Volcanoes are erupting in The Philippines, but on-fire Australia received some welcome rain. The Iran war cries have been called off and The Donald’s military powers are about to be hamstrung by the Senate. Meanwhile, his impeachment trial is starting, and we’re all on Twitter for a front-row seat.
Women have lived with, and died from, breast cancer for millennia. And though breast cancer remains the deadliest cancer that women experience worldwide, cases have been consistently on the decline for decades. Breast cancer survival rates tripled for women studied at a Texas cancer hospital over 60 years, from a 25.1 percent survival rate in 1944–1954 to 76.5 percent in 1995–2004. Mortality rates were down 40 percent in 2017 from 1989. Experts credit the hundreds of thousands of lives saved to early detection, improved treatment options, and the discontinuation of hormone replacement therapy.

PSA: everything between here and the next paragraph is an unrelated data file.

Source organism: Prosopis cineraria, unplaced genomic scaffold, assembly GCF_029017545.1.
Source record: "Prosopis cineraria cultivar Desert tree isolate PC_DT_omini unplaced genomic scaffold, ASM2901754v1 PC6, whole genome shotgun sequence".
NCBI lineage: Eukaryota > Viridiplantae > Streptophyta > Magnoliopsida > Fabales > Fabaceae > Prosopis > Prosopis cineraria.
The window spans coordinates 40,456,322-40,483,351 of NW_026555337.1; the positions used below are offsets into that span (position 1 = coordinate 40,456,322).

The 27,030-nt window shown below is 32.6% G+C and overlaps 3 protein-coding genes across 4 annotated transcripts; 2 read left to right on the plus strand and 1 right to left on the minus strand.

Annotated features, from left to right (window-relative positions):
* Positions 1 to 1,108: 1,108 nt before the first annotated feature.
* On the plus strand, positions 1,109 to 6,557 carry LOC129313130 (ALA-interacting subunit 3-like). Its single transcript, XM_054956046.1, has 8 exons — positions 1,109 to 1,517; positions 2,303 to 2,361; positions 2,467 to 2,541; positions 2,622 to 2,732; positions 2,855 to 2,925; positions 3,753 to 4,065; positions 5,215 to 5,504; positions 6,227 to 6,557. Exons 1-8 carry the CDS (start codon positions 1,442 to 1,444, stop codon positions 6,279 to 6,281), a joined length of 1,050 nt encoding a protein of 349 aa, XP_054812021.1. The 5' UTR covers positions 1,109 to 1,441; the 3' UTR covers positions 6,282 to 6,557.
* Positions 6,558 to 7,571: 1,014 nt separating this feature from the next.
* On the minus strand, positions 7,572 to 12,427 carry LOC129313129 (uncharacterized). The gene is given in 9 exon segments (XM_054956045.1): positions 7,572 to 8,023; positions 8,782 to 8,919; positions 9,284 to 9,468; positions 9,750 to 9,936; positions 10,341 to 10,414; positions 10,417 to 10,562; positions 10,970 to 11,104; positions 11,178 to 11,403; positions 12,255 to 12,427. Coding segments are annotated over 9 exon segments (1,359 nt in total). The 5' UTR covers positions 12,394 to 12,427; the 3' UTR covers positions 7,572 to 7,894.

There’s still a lot of work to be done, to be sure: an estimated 281,550 women in the United States are expected to be diagnosed with invasive breast cancer this year, and an estimated 43,000 will die from the disease. Recently, the mortality rate stopped declining for women under 40, and decades of research disparity need to be addressed to better understand breast cancer in women of color. But there’s a lot to be hopeful about, too, including new drugs and screening methods to effectively treat, and maybe one day end, the disease.
Game-changing Treatment for Fast-spreading Breast Cancer
There’s been a lot of hype this fall—and rightfully so—for a relatively new drug from pharmaceutical company AstraZeneca called Enhertu, with recent trial results finding the drug is very successful at treating incurable breast cancer.
AstraZeneca announced at a September conference that Enhertu halted cancer progression for 12 months for 72 percent of patients versus those being treated with T-DM1, a drug that is currently widely used for treatment of HER2 positive breast cancer. (HER2-positive is a breast cancer that spreads more rapidly than other types.) Then, in October, the United States Food and Drug Administration (FDA) granted Enhertu Breakthrough Therapy Designation, which is expected to fast track the drug’s development and regulatory review.